Treatment of expert evidence in competition judicial review cases

18 Jul 2014 | by Caroline Sweeney

On 9 July 2014, the Competition Appeal Tribunal handed down judgment in response to an interim application made by HCA International Limited (“HCA”) to introduce expert evidence as part of its challenge to the decision of the Competition and Markets Authority (“CMA”) to require HCA to divest two of its hospitals in Central London as part of its private  healthcare investigation.  The Tribunal held that It was exceptional for expert evidence to be admitted in applications for review under the  Enterprise Act 2002 s.179.  Expert evidence would only be admitted in situations where it was required to assist the Tribunal in understanding an issue which it had to determine.

The Tribunal held that the approach to be applied to an application for review under s.179 was that appropriate to judicial review. The admission of expert evidence in judicial review proceedings was exceptional and was confined to situations where expert evidence was required to assist the court in understanding an issue which it had to determine.  In previous cases, the Tribunal had applied the principles applicable to admission of expert evidence in judicial review proceedings and had been slow to admit expert evidence in s.179 challenges. There were strong reasons which supported that approach. If expert evidence was admitted in relation to matters which ought to be the subject of submissions, that would waste time and money and might give rise to confusion and a loss of proper focus. Opposing parties would feel driven to adduce their own expert evidence and everyone might feel driven to cross-examine the opposing expert witnesses to avoid it being said that their evidence was unchallenged. Further, the CMA had particular expertise in evaluative assessment of economic evidence. In review proceedings, the well-established approach was that a substantial degree of discretion or significant margin of appreciation was allowed in relation to expert assessments made by the CMA. The CMA was rightly resistant to attempts to convert its review jurisdiction into something resembling an appeal on the merits. The Tribunal was also well equipped to assess the relevant factual matters in a s.179 case without needing assistance from expert witnesses. It was a body with technical expertise and the sort of situation in which technical assistance was required was not likely to be common.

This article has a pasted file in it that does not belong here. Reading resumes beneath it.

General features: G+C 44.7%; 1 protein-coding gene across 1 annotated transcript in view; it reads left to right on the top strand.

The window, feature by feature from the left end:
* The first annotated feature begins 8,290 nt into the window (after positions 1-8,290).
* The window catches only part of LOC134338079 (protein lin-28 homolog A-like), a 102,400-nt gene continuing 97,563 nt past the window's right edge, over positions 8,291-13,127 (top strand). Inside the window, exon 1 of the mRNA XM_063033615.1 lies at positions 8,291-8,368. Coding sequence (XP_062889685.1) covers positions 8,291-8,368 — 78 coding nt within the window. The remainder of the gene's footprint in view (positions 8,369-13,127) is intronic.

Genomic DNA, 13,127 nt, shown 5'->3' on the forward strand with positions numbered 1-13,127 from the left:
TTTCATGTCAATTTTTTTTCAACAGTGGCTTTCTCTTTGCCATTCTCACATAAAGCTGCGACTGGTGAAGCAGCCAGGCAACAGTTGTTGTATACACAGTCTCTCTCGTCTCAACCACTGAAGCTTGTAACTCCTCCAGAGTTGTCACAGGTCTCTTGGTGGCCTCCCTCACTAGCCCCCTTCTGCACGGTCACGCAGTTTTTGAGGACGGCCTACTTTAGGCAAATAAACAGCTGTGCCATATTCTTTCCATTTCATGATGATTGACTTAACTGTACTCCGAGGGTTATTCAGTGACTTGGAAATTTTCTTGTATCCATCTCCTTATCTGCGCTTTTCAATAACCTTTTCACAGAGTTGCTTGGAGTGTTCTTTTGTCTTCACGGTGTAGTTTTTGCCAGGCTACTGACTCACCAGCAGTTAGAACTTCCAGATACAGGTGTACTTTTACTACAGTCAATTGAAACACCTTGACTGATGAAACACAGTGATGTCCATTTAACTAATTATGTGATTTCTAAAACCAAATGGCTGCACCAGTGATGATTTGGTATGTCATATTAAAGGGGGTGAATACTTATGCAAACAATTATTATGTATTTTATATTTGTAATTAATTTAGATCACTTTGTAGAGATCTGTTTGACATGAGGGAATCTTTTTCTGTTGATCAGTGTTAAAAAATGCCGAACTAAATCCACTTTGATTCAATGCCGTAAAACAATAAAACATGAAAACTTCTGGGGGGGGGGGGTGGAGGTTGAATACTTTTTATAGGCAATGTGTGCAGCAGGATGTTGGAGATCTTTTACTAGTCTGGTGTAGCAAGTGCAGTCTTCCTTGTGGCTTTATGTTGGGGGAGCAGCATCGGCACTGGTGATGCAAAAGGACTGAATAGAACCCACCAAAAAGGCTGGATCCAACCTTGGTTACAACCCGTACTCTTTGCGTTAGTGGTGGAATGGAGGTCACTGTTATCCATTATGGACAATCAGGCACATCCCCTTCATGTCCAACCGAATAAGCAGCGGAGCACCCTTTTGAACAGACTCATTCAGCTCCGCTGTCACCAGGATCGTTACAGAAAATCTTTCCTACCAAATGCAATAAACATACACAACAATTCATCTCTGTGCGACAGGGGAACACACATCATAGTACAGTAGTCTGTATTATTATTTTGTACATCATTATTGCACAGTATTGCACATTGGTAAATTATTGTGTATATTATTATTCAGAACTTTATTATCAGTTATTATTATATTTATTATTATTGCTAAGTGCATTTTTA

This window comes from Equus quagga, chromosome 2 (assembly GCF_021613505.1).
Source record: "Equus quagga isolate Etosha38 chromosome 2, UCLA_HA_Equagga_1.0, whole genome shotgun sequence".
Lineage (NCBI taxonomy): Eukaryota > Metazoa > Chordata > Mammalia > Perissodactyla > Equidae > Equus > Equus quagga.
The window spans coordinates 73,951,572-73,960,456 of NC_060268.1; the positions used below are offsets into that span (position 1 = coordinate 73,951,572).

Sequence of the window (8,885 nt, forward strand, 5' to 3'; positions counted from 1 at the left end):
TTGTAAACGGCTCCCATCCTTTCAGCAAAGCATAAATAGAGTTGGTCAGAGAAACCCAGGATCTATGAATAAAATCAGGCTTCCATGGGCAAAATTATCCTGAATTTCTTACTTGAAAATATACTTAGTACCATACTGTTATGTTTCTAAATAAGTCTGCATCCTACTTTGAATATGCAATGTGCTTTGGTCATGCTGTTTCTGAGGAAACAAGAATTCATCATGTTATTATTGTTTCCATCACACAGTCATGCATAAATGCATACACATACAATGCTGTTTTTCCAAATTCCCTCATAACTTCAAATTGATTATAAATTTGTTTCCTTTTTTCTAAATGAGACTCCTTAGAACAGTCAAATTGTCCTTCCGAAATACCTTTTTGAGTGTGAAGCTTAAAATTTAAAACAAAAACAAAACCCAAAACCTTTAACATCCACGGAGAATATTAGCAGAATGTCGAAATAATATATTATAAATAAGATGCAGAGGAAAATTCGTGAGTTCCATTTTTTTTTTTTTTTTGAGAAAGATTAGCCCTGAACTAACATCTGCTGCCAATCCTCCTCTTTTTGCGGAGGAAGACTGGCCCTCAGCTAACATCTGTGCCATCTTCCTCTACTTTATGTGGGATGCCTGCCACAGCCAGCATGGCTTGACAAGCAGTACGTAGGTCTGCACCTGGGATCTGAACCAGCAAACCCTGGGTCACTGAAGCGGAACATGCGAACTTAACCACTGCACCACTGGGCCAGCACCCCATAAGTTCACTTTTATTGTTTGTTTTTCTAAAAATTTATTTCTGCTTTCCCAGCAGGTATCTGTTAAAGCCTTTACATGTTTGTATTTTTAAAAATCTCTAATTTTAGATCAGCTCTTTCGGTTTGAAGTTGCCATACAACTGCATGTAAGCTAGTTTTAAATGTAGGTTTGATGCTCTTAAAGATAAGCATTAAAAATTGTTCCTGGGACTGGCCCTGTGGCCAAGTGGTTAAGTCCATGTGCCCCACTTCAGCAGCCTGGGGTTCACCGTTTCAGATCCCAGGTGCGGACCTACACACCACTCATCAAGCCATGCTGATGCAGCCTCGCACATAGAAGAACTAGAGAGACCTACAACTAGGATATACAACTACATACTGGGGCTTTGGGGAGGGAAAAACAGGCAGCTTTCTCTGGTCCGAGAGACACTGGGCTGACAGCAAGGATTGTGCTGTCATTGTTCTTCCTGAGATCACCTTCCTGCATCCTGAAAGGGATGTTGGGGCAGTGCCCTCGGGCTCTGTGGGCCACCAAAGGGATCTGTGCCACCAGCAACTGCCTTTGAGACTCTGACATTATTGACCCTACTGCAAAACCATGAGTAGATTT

The Tribunal held that, in this case, there was nothing about the expert report which led to the conclusion that it would be assisted by its admission or that the just determination of the case required it. Moreover, several matters pointed strongly against its admission. The expert was not coming to the proceedings as a fresh and independent expert, but as HCA’s economic adviser. He had not been briefed clearly regarding the difference between an appeal on the merits and the approach to be adopted under judicial review principles. His report did not address the distinct questions which were relevant in s.179 proceedings, such as whether a regulator could reasonably hold particular views or reach particular conclusions, as distinct from whether the expert himself agreed with those views or conclusions. Insofar as he had made points which were suitable for consideration in the s.179 proceedings, they did not require expert opinion and there was no good reason why HCA could not make those points. It was not necessary for expert evidence to be admitted to secure compliance with the  European Convention on Human Rights 1950 art.6  since points of substance could be made by HCA’s legal representatives. Further, the requirement for the Tribunal to determine the proportionality of the remedy adopted by the CMA did not require expert opinion. There were strong reasons why the Tribunal should not be diverted from the efficient and speedy resolution of disputes on judicial review principles by the admission of expert evidence.

Please click to view the judgment in HCA International.

Kassie Smith QC and Rob Williams acted for the CMA.

Josh Holmes acted for HCA.

Ronit Kreisberger acted for the intervener, TLC